One: Rejection

Rejection is part of the creative game. All creatives submit themselves to the possibility if they dare to share their work. The beginning of every year marks the deluge of new calls for submissions for visual artists. They are usually for juried shows of varying caliber and size of space. Some I skip over, others I covet.

Rejection season

Since we are about half way through the year the inevitable rejection letters roll in. They usually begin by saying how much the jury appreciated my application, however, “we regret to inform you that…please apply again”. After a few years, preferably a few months, we develop what is known as thick skins or we pull out of the game all together.

Efficient submitting

I am in for the long haul. I have never kept track of the numbers but to give you an idea, the Artist Collective “Devenir” for which I am a founding member, recently presented a text about our history. In two years, we have submitted over nine hundred applications and received eight hundred and seventy odd rejections. We are doing very well. And we are looking for more efficient ways to reduce the time involved with each attempt.

Getting perspective

For every one of us, rejection must be put into perspective. Most of the time it is not about me. Artists number in the thousands. The calls receive hundreds, if not thousands of submissions each. The jury has a difficult task from the get go. Then the jury members themselves have their own tastes and preferences. They may find it difficult to agree. In the end it may be about how they rolled out of bed that morning and what they had for breakfast.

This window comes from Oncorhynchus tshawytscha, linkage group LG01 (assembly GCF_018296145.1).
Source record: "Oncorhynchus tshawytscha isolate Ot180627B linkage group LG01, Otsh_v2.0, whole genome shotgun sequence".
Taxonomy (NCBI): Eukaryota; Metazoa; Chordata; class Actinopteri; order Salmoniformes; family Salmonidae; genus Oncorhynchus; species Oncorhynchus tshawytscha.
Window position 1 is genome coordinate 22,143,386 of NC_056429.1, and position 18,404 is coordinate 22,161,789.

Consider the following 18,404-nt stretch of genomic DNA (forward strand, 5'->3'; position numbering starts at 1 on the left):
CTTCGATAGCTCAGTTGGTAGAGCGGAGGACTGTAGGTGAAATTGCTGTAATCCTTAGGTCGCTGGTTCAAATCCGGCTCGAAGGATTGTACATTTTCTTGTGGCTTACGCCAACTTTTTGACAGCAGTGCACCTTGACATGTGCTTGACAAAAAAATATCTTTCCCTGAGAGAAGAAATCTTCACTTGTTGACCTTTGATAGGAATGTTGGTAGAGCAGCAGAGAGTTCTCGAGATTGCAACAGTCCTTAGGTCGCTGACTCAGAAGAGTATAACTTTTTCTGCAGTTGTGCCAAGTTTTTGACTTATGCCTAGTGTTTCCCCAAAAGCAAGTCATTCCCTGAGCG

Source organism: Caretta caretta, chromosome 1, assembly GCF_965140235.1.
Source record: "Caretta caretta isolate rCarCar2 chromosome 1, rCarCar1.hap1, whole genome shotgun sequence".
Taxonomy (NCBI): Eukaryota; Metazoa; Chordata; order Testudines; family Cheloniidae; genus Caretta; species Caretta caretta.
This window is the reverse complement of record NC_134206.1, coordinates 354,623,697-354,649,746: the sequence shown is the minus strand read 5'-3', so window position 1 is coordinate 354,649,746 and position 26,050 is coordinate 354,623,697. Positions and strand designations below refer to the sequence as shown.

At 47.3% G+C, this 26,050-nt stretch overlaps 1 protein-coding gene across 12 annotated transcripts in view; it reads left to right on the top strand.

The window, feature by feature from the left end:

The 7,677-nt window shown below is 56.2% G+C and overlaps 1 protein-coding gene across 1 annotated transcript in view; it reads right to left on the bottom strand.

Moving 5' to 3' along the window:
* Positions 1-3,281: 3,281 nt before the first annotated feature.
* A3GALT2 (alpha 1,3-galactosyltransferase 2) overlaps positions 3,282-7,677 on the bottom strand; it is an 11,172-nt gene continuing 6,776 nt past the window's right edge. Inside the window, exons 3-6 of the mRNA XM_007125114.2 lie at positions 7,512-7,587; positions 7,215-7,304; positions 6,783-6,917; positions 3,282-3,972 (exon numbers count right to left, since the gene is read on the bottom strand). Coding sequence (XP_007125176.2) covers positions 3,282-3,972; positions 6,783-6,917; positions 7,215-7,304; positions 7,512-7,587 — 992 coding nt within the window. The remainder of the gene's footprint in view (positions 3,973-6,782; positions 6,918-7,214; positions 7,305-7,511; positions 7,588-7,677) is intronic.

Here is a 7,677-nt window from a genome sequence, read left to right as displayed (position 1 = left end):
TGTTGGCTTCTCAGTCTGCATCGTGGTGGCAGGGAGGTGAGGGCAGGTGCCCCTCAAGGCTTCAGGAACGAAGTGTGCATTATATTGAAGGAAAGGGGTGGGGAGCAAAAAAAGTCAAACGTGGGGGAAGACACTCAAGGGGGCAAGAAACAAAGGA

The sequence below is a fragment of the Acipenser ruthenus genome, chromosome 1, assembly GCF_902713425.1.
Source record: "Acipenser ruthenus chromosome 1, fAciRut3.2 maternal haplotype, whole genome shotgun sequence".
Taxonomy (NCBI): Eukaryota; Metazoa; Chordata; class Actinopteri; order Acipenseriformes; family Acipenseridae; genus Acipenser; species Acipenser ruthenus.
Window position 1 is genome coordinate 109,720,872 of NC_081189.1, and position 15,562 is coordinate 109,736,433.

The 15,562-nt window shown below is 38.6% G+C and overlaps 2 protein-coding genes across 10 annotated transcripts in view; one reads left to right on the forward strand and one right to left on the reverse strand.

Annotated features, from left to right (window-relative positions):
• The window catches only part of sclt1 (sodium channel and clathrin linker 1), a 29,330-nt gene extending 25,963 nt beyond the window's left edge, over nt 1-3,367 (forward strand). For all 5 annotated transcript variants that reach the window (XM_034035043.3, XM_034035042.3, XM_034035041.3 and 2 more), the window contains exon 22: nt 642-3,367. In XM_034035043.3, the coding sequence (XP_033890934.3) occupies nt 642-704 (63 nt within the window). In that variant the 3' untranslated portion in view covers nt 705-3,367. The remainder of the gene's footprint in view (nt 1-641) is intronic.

Making choices

Rejection has another side to it as well. We all make choices. Life is filled with choices. Every time we make a choice we reject something. I find it difficult to say “no”. I serve my family and my community as well as my art practice, a balancing act difficult to manage at times. Deadlines make “no” easier. Having a group to which I am accountable, makes “no” easier. Choosing something does not mean I do not care about the other. I do my best to love well. Finally, the story is not about me; it is about us. It is about finding the rhythm in the dance of life, a dance requiring forgiveness and mercy.

 

Harcourt House is hosting two exhibitions at the moment, a member show “In Search of Human Essence” and the Naked Show “Figuratively Speaking“. Applications to the Naked Show involve submitting five drawings completed during the previous year, three of which have a possibility of being part of the exhibition. This year, for the first time, three were selected. The drawing at the top is one of the rejections. All is well. Check out the details here.

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